PCI DSS Compliance: Safeguarding Credit and Debit Card Account Security

High Volume Environment

Credit and debit cards – payment cards, in the language of the industry – have become the primary means of consumer payment. Payment cards are also used for other transactions such as ATM deposits, while payment card account information is used for most online transactions.

The total volume of these card transactions is enormous – tens of millions of transactions each day, with an annual volume in the trillions of dollars. Yet this immense flow of transactions also involves highly sensitive data: individuals' credit and debit card numbers (primary account numbers, or PANs). This information is highly sought-after by criminals, since it can allow them to strip bank accounts or max out credit card accounts undetected.  

Software systems to handle all these transactions must be developed and tested, then upgraded and maintained throughout their life cycle. Even a brief outage would be a major disruption for consumers and firms, perhaps for the entire economy. And development and testing must be carried out with realistic data.

It all adds up to a major security challenge, including a host of compliance issues. These include not only compliance with government regulations, such as the The Gramm-Leach-Bliley Act (GLBA), but also compliance with payment card industry standards.



The Payment Card Industry Data Security Standards (PCI DSS) apply to both card issuers and merchants accepting payments. Formal validation requirements vary, but all firms using cards covered by the system – which includes all major credit and debit cards – must be in compliance. Firms found to be non-compliant are subject to substantial fines, even if no consumer data was actually compromised. If data has been compromised, larger fines are assessed.  

The rules set forth in the PCI DSS apply not only to consumer-facing systems such as terminals at checkout counters. Compliance standards are also in place for back-end operations such as development and testing of payment system software.

These tasks are often outsourced to specialist firms, meaning that the end user (such as a retail merchant taking payment cards) has no direct vetting of the work force involved in designing and testing the payment software. It is therefore crucial that development and testing take place within a framework that ensures data security and PCI DSS compliance.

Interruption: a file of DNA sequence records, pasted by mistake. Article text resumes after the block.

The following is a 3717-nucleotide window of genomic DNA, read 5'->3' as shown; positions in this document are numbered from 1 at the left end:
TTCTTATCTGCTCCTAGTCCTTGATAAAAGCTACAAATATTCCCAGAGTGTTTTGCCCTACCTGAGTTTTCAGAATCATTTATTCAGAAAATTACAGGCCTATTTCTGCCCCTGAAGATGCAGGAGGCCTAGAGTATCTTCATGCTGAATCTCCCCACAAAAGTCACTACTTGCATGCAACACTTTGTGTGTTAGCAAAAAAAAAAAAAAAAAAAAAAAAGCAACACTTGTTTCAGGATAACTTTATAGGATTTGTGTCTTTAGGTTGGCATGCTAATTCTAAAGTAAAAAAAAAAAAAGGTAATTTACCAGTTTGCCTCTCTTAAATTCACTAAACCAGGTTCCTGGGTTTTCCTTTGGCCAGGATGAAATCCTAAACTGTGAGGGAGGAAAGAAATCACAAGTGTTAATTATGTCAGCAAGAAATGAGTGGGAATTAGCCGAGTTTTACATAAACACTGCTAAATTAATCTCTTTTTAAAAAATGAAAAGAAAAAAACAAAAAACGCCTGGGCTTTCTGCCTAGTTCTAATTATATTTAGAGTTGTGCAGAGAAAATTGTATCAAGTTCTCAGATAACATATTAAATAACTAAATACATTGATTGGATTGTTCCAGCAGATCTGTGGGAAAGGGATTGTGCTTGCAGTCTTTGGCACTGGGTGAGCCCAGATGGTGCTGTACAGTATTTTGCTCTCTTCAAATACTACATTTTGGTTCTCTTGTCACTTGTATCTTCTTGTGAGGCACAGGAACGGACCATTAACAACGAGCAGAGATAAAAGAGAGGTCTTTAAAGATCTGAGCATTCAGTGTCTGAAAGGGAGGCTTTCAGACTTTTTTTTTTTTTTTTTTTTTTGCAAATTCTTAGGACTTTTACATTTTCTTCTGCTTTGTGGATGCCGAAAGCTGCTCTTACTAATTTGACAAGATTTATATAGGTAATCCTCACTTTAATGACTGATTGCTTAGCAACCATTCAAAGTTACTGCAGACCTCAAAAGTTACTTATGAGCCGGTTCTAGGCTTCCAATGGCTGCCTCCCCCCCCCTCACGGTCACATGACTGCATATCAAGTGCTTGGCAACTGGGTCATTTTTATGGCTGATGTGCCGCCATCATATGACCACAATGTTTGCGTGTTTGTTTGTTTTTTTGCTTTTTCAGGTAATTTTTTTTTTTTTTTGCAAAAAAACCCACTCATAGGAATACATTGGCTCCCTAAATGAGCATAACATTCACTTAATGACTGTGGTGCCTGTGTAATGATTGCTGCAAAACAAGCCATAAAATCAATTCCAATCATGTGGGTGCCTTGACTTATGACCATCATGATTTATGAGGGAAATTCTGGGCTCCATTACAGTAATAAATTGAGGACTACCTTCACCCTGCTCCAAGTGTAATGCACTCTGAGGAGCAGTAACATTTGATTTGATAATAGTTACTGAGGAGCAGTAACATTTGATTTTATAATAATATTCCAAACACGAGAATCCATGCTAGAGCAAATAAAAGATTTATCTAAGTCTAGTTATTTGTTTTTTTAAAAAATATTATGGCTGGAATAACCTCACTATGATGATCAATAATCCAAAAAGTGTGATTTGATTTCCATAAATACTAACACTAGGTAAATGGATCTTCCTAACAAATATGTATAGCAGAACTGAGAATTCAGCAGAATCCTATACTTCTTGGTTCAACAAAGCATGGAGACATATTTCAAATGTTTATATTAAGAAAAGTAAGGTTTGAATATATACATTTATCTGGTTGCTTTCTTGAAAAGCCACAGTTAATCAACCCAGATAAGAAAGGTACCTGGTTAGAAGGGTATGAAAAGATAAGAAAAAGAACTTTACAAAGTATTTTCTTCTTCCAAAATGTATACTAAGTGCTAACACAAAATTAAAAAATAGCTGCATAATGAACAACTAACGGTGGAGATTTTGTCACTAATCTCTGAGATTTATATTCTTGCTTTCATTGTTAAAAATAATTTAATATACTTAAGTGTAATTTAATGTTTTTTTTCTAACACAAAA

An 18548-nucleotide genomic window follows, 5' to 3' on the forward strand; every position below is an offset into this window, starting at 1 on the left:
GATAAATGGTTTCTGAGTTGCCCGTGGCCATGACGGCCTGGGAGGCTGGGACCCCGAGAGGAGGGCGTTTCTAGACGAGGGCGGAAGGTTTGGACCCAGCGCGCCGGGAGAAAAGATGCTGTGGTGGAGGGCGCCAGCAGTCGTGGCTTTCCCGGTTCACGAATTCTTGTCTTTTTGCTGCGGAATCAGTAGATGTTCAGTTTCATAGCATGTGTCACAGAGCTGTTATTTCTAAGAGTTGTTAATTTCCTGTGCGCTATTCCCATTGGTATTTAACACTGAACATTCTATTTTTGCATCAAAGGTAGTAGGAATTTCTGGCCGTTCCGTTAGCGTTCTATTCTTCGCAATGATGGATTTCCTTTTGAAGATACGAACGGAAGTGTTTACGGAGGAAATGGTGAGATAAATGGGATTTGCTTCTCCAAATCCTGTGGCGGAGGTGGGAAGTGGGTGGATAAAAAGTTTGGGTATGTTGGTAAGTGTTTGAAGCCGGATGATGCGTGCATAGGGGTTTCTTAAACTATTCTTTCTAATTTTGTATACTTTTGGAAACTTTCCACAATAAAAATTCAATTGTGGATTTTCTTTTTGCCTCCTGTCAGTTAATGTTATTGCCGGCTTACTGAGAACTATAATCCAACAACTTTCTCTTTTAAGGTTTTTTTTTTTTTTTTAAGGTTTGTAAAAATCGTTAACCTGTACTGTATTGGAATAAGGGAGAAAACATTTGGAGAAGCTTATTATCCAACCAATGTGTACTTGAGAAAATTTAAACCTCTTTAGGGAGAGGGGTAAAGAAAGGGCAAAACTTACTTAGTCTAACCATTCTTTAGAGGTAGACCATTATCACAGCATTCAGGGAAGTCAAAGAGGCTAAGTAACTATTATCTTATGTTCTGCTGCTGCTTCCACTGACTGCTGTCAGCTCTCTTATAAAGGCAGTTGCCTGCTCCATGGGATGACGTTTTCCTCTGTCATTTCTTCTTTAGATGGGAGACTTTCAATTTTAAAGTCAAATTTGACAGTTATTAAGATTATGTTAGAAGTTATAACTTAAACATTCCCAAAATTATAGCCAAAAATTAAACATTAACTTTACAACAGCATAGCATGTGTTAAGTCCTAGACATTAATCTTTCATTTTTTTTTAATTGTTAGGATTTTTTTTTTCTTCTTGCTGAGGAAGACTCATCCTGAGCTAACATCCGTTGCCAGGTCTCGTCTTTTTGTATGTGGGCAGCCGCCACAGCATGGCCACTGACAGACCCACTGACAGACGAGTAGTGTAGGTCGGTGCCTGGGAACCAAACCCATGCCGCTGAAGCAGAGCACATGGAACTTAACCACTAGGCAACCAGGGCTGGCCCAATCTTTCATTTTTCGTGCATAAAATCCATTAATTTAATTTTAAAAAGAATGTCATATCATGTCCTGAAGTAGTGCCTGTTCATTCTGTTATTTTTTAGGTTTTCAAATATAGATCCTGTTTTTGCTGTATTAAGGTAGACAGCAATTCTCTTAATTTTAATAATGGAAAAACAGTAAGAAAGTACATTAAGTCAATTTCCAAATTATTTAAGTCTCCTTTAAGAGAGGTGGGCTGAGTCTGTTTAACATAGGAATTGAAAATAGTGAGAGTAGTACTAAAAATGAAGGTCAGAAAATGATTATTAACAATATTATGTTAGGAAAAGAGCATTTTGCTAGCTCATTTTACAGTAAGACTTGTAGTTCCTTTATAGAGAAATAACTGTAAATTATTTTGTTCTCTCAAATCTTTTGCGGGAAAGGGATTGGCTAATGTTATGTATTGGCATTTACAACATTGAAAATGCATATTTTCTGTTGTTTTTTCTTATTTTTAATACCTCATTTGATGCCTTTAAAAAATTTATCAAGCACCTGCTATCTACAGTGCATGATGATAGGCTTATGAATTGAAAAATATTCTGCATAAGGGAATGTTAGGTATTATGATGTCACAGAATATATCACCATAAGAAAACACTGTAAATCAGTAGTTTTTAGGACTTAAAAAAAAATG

The combination of volume, required available, and compliance standards adds up to a challenging security environment. Happily, powerful security tools such as Data Masking are available to help firms safeguard their customers' information.


Protecting Personal and Financial Data using Data Masking

A growing retailer is upgrading its software for handling customer payments made using payment card (credit or debit card) data, both for in-store and Internet transactions. The new software must be comprehensively tested before it goes online. But the testing program must ensure compliance with PCI DSS rules for protection of cardholder information. In particular:

PCI DSS requirement 6.3.4 specifies that "production data [primary account numbers, or PANs] are not used for testing or development."

The retailer takes proactive measures by adopting a Data Masking solution. Primary account numbers (PANs) and other sensitive customer data are automatically replaced by automatically generated artificial data before datasets are passed out through the security firewall. Application development and testing teams receive only this sanitized data.

Sensitive personal data and account numbers are thus protected throughout the payment software development process. Moreover, the protective measures will allow the retailer to undertake system maintenance and further development with confidence that PCI DSS compliance is already in place.


Providing Comprehensive Security

GRT Corporation is committed to security as a complete process, holistic and proactive. Compliance with PCI DSS standards, along with other standards for management of financial data, is ensured by protecting data both "at rest" and "in motion." Strong firewall and checkpoint protection safeguards your firm's sensitive customer data against both deliberate attack and inadvertent exposure.


Contact us to ease your compliance burden now